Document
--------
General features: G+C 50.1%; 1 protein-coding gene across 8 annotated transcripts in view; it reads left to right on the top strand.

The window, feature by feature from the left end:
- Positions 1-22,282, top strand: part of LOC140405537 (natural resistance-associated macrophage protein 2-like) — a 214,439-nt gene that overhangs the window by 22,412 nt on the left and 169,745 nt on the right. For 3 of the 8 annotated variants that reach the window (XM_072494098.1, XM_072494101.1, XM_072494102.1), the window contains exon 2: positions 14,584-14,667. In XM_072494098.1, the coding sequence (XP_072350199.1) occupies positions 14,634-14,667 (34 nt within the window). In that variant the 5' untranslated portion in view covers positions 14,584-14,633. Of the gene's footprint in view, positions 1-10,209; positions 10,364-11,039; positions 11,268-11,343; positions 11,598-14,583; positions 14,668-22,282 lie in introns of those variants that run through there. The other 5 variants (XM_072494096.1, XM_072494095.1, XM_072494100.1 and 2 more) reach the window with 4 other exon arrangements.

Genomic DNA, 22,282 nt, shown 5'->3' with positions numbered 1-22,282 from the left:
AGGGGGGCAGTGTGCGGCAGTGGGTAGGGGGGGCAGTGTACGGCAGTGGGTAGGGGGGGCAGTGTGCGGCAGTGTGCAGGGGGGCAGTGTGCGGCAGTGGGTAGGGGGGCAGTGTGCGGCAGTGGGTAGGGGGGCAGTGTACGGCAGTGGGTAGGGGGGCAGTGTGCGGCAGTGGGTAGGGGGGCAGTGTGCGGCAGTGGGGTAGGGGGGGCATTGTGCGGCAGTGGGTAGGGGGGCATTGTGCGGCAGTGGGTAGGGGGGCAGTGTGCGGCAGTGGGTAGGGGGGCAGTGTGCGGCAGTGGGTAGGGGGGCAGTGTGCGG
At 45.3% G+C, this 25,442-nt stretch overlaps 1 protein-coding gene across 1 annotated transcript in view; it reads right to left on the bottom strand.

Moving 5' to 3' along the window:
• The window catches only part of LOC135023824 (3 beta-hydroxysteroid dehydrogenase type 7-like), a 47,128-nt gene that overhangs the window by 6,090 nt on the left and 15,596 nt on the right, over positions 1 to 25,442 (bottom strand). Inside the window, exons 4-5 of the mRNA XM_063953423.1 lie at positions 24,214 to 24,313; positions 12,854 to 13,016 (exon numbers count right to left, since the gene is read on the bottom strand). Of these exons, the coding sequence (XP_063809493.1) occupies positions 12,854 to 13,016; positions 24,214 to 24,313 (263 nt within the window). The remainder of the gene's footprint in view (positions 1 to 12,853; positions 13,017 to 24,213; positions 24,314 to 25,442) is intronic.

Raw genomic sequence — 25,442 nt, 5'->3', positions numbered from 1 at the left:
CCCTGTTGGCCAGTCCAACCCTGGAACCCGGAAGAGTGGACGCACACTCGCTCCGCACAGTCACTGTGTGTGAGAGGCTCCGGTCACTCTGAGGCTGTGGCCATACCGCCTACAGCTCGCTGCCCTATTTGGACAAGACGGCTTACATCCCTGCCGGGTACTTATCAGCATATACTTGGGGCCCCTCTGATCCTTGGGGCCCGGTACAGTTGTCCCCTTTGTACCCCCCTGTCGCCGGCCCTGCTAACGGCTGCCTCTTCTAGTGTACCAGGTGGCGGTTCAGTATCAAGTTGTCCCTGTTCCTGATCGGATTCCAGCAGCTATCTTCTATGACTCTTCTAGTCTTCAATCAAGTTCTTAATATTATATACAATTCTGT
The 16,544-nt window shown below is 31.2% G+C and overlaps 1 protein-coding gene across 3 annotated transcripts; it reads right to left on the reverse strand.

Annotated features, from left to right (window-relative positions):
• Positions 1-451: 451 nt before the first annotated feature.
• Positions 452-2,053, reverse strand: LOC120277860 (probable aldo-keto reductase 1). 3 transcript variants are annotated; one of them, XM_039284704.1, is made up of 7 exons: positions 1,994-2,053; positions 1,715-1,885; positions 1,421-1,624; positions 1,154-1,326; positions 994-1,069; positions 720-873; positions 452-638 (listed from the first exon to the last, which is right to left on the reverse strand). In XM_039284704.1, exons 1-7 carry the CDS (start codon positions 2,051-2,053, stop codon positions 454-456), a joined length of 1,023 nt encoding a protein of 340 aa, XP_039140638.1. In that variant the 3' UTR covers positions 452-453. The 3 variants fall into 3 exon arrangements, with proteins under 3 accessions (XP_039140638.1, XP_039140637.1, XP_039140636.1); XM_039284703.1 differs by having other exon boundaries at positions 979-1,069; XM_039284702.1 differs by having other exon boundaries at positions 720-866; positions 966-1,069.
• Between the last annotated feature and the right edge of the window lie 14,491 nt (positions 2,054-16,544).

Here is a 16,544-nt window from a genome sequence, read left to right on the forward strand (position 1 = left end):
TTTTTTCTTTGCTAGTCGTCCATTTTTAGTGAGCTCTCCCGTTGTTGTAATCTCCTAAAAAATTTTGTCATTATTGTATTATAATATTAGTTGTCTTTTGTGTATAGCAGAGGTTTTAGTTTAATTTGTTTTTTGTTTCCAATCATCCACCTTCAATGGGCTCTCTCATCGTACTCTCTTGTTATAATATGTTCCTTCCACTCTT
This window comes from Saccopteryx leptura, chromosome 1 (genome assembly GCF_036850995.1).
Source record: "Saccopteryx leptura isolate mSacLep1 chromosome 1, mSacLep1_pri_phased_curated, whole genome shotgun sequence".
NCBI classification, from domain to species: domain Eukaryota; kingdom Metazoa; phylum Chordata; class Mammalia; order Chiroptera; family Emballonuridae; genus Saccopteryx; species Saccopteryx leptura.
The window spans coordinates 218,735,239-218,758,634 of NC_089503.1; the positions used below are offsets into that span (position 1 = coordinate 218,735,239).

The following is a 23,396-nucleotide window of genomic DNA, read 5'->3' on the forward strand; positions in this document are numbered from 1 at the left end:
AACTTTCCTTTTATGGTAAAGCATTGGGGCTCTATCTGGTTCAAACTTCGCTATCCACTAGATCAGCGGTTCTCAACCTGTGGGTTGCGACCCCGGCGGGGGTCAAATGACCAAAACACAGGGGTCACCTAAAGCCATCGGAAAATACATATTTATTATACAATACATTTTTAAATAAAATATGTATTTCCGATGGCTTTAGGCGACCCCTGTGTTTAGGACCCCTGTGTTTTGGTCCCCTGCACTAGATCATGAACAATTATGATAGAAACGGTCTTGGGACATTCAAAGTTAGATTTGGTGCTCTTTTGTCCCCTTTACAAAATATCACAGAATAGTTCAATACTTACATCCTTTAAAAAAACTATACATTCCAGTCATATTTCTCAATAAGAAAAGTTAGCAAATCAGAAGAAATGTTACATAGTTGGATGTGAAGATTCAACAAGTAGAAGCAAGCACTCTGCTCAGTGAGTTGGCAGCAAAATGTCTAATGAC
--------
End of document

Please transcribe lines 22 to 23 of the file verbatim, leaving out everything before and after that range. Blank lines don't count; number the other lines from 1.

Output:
The following is a 23,396-nucleotide window of genomic DNA, read 5'->3' on the forward strand; positions in this document are numbered from 1 at the left end:
AACTTTCCTTTTATGGTAAAGCATTGGGGCTCTATCTGGTTCAAACTTCGCTATCCACTAGATCAGCGGTTCTCAACCTGTGGGTTGCGACCCCGGCGGGGGTCAAATGACCAAAACACAGGGGTCACCTAAAGCCATCGGAAAATACATATTTATTATACAATACATTTTTAAATAAAATATGTATTTCCGATGGCTTTAGGCGACCCCTGTGTTTAGGACCCCTGTGTTTTGGTCCCCTGCACTAGATCATGAACAATTATGATAGAAACGGTCTTGGGACATTCAAAGTTAGATTTGGTGCTCTTTTGTCCCCTTTACAAAATATCACAGAATAGTTCAATACTTACATCCTTTAAAAAAACTATACATTCCAGTCATATTTCTCAATAAGAAAAGTTAGCAAATCAGAAGAAATGTTACATAGTTGGATGTGAAGATTCAACAAGTAGAAGCAAGCACTCTGCTCAGTGAGTTGGCAGCAAAATGTCTAATGAC